How has the pandemic changed the most effective ways to lobby MPs?

The way that charities communicate with MP's has evolved significantly during the Covid-19 pandemic. Are we now moving into an all-digital era of communication?
Max Roche and Heather Sturgess

 

The effect of the pandemic on the third sector has been both pervasive and extensive. Public affairs teams are just one of a number of departments that have had to adapt to a changing landscape brought on by Covid-19. Parliamentary office closures, social distancing, and the movement of parliamentary events, receptions, and face to face meetings to an online format has meant the traditional methods of communication with MPs has seen dramatic changes. At nfpSynergy we decided to investigate the changes that have occurred and how public affairs teams can adapt their engagement with MPs to suit the current climate.

In January - March 2021 we ran our quarterly wave of research with 100 representative MPs and asked them (unprompted) what the three most frequent and three most influential ways they came into contact with charities were.

Emails are the most frequent way to contact MPs

As chart 1 shows, emails continue to be, by far, the most frequent way MPs said they came into contact with charities. With the pandemic limiting the ways that charities can contact MPs, we have seen an increase to 79% of MPs saying it was the most frequent form of contact, compared with just over half (55%) in 2017.

Unsurprisingly the number of face-to-face meetings has decreased significantly with 27% of MPs listing it as a frequent form of contact in 2017 compared to just 8% in 2021. Whilst online and video call-based forms of contact has become the second most frequent form of contacting MPs.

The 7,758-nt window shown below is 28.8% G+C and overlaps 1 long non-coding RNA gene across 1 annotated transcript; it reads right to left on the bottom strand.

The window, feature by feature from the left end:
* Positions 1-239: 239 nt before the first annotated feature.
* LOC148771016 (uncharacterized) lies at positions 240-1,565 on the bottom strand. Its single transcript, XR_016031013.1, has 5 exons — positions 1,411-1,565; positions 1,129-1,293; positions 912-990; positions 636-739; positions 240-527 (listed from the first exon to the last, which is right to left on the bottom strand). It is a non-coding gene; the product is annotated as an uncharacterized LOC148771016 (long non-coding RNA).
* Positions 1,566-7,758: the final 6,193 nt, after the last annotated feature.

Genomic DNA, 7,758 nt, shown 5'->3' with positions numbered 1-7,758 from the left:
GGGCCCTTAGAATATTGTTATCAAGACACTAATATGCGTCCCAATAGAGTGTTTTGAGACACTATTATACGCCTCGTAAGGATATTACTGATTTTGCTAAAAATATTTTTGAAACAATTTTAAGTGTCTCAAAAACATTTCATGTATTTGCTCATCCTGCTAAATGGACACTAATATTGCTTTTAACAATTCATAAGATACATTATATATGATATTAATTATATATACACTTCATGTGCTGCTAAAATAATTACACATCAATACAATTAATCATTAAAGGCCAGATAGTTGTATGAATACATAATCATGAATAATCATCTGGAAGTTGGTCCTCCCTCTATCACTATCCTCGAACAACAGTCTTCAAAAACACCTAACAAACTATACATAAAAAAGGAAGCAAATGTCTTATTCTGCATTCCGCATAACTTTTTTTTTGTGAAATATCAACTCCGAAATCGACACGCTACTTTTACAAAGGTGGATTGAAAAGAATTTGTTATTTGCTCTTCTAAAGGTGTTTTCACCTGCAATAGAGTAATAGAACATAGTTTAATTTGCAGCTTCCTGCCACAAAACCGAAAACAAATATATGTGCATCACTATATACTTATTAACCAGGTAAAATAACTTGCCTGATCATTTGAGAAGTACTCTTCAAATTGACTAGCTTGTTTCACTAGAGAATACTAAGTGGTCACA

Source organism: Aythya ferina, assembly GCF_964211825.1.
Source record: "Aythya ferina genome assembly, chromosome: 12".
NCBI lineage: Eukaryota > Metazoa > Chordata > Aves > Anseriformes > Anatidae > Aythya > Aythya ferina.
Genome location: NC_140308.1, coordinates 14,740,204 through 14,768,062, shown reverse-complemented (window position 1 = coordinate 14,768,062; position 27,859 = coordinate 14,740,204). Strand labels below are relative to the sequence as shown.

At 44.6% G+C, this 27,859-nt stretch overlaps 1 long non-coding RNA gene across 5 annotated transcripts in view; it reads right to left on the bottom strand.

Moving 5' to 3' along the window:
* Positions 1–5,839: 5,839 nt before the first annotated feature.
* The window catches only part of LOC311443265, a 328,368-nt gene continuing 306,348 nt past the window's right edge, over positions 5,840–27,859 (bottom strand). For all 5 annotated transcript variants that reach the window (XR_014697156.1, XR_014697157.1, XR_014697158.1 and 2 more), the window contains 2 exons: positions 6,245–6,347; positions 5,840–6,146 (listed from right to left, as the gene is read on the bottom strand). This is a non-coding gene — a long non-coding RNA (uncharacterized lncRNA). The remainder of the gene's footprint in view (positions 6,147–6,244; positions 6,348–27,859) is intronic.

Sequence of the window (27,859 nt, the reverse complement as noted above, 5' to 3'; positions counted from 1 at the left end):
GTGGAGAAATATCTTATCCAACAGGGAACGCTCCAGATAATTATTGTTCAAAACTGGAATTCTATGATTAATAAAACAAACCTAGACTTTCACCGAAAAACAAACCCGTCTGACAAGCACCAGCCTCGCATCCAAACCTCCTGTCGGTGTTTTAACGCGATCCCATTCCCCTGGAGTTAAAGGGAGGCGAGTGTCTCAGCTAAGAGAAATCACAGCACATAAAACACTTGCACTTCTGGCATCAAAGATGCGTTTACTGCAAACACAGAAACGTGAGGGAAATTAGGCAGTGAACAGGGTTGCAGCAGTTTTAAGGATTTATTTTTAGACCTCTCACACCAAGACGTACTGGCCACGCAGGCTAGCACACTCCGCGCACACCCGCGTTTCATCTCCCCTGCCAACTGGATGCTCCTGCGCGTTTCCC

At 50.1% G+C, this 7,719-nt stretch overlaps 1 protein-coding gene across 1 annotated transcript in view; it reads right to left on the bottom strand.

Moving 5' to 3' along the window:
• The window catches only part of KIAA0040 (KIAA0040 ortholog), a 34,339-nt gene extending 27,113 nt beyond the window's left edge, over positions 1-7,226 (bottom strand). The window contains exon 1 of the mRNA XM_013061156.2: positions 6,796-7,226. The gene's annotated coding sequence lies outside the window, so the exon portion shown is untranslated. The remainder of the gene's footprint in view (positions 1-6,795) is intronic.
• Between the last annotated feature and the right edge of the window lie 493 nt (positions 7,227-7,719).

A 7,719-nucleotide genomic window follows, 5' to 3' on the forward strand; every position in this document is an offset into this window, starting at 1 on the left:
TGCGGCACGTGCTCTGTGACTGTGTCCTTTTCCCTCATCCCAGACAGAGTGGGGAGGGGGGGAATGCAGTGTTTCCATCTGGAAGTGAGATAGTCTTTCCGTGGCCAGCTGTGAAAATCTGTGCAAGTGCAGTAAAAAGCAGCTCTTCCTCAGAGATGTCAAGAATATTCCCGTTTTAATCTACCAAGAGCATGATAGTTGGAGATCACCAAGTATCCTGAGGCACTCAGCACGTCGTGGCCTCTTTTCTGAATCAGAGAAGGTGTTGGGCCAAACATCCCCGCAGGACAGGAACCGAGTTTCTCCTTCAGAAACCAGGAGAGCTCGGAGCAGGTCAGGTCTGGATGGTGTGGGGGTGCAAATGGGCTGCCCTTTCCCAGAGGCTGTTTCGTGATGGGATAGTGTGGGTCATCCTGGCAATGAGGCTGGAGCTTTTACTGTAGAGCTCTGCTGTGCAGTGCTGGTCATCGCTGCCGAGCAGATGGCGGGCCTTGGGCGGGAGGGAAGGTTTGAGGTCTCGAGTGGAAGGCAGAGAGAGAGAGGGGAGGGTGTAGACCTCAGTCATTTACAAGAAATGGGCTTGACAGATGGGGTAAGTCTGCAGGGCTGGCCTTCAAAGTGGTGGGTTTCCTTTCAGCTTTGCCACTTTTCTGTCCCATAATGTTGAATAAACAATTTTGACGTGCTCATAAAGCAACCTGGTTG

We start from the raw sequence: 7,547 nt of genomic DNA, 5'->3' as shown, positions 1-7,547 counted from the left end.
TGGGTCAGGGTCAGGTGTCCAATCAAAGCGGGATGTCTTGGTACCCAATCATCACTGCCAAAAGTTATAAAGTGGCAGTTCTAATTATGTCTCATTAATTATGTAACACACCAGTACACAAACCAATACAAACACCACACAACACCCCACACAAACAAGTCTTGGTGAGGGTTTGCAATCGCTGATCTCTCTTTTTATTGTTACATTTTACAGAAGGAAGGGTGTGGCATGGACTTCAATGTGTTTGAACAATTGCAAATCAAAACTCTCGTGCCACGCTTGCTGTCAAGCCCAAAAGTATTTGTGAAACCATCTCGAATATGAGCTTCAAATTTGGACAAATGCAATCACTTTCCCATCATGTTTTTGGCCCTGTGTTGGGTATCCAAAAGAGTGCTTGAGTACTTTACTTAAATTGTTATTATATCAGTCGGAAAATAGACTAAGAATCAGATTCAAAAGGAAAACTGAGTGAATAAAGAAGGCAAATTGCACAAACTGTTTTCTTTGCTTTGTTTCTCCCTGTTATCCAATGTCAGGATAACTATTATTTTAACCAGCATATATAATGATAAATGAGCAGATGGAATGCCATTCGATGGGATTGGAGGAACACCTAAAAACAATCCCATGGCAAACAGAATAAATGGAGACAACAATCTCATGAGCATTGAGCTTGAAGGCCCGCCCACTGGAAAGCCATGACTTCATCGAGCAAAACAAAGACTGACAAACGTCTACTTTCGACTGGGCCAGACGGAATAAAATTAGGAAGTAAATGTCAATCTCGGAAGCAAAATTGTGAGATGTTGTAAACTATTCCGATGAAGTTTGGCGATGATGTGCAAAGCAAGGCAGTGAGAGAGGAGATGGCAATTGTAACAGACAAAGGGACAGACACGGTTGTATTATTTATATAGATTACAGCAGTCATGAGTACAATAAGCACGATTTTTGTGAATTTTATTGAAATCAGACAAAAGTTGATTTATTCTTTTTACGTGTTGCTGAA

Chart 1: Most frequent forms of contact over time

“What are the three most frequent ways you come into contact with charities, public bodies or government agencies in the last 12 months?” Unprompted question

Base: 100 MPs | Source: Charity Parliamentary Monitor, Jan - Mar 2021, nfpSynergy

Emails are also the most influential form of contact, whilst face-to-face meetings have declined in relevance 

Emails were also the most influential way MPs said they were contacted as demonstrated by chart 2. A number of reasons were given for this with themes of convenience and ease often being mentioned. One returning Conservative MP saying “easiest way to get in touch and gives us the opportunity to reply quickly if we need further information". Whilst a returning SNP MP said “can read at home”, highlighting the importance of emails during a time when the pandemic was curtailing other forms of engagement. One Labour MP went further in highlighting the importance of emails saying it was the “only way possible in Covid”.

Also worth noting is the decline of face-to-face meetings as an influential form of contact shown in chart 2. In 2017 when we put this question to MPs, face-to-face meetings were considered the most influential way to be contacted listed by 41% of MPs. Face-to-face meetings are still recognised as an influential form of contact (19%), but the number of in-person meetings has gone down due to the limited opportunities to meet.

Chart 2: Most frequent and most influential ways that MPs were contacted

“What are the three most frequent ways you come into contact with charities, public bodies or government agencies in the last 12 months? What do you consider to be the three most influential ways you have come into contact with charities, public bodies or government agencies in the last 12 months?” Unprompted question, ranked by most influential